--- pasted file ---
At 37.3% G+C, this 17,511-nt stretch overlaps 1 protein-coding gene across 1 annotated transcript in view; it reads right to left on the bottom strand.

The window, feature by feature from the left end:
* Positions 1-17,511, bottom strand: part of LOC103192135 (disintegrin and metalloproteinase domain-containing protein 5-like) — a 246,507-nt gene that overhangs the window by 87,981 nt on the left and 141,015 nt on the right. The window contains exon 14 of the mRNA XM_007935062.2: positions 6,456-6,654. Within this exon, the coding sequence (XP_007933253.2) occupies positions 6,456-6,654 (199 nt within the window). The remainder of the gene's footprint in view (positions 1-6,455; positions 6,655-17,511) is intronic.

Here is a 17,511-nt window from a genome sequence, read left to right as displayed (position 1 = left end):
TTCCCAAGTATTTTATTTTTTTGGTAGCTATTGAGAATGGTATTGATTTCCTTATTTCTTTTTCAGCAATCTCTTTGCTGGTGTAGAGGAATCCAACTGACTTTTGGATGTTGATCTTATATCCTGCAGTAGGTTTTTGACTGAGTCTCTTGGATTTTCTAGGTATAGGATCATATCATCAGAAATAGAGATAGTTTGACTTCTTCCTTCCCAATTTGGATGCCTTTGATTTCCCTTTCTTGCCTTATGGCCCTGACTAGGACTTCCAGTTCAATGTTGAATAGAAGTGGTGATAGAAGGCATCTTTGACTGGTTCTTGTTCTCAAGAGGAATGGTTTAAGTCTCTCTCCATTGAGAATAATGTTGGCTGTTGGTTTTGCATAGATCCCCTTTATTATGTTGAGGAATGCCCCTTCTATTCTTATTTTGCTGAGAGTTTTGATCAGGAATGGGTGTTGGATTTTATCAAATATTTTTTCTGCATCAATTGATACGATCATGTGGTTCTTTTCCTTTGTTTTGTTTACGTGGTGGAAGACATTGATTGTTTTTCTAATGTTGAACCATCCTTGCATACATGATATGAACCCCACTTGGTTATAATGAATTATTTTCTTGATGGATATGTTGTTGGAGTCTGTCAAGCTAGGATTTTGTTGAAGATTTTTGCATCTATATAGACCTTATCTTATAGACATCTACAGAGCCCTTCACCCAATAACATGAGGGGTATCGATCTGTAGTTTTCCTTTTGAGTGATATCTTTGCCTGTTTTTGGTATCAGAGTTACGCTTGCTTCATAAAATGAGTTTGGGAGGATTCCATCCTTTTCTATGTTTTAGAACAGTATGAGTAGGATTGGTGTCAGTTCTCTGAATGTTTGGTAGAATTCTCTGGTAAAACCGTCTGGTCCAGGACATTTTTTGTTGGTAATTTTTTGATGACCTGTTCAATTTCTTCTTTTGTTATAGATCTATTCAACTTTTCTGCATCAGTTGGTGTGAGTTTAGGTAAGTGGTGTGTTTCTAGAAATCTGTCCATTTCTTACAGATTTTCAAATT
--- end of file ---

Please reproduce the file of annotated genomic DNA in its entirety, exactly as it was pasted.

At 37.3% G+C, this 17,511-nt stretch overlaps 1 protein-coding gene across 1 annotated transcript in view; it reads right to left on the bottom strand.

The window, feature by feature from the left end:
* Positions 1-17,511, bottom strand: part of LOC103192135 (disintegrin and metalloproteinase domain-containing protein 5-like) — a 246,507-nt gene that overhangs the window by 87,981 nt on the left and 141,015 nt on the right. The window contains exon 14 of the mRNA XM_007935062.2: positions 6,456-6,654. Within this exon, the coding sequence (XP_007933253.2) occupies positions 6,456-6,654 (199 nt within the window). The remainder of the gene's footprint in view (positions 1-6,455; positions 6,655-17,511) is intronic.

Here is a 17,511-nt window from a genome sequence, read left to right as displayed (position 1 = left end):
TTCCCAAGTATTTTATTTTTTTGGTAGCTATTGAGAATGGTATTGATTTCCTTATTTCTTTTTCAGCAATCTCTTTGCTGGTGTAGAGGAATCCAACTGACTTTTGGATGTTGATCTTATATCCTGCAGTAGGTTTTTGACTGAGTCTCTTGGATTTTCTAGGTATAGGATCATATCATCAGAAATAGAGATAGTTTGACTTCTTCCTTCCCAATTTGGATGCCTTTGATTTCCCTTTCTTGCCTTATGGCCCTGACTAGGACTTCCAGTTCAATGTTGAATAGAAGTGGTGATAGAAGGCATCTTTGACTGGTTCTTGTTCTCAAGAGGAATGGTTTAAGTCTCTCTCCATTGAGAATAATGTTGGCTGTTGGTTTTGCATAGATCCCCTTTATTATGTTGAGGAATGCCCCTTCTATTCTTATTTTGCTGAGAGTTTTGATCAGGAATGGGTGTTGGATTTTATCAAATATTTTTTCTGCATCAATTGATACGATCATGTGGTTCTTTTCCTTTGTTTTGTTTACGTGGTGGAAGACATTGATTGTTTTTCTAATGTTGAACCATCCTTGCATACATGATATGAACCCCACTTGGTTATAATGAATTATTTTCTTGATGGATATGTTGTTGGAGTCTGTCAAGCTAGGATTTTGTTGAAGATTTTTGCATCTATATAGACCTTATCTTATAGACATCTACAGAGCCCTTCACCCAATAACATGAGGGGTATCGATCTGTAGTTTTCCTTTTGAGTGATATCTTTGCCTGTTTTTGGTATCAGAGTTACGCTTGCTTCATAAAATGAGTTTGGGAGGATTCCATCCTTTTCTATGTTTTAGAACAGTATGAGTAGGATTGGTGTCAGTTCTCTGAATGTTTGGTAGAATTCTCTGGTAAAACCGTCTGGTCCAGGACATTTTTTGTTGGTAATTTTTTGATGACCTGTTCAATTTCTTCTTTTGTTATAGATCTATTCAACTTTTCTGCATCAGTTGGTGTGAGTTTAGGTAAGTGGTGTGTTTCTAGAAATCTGTCCATTTCTTACAGATTTTCAAATT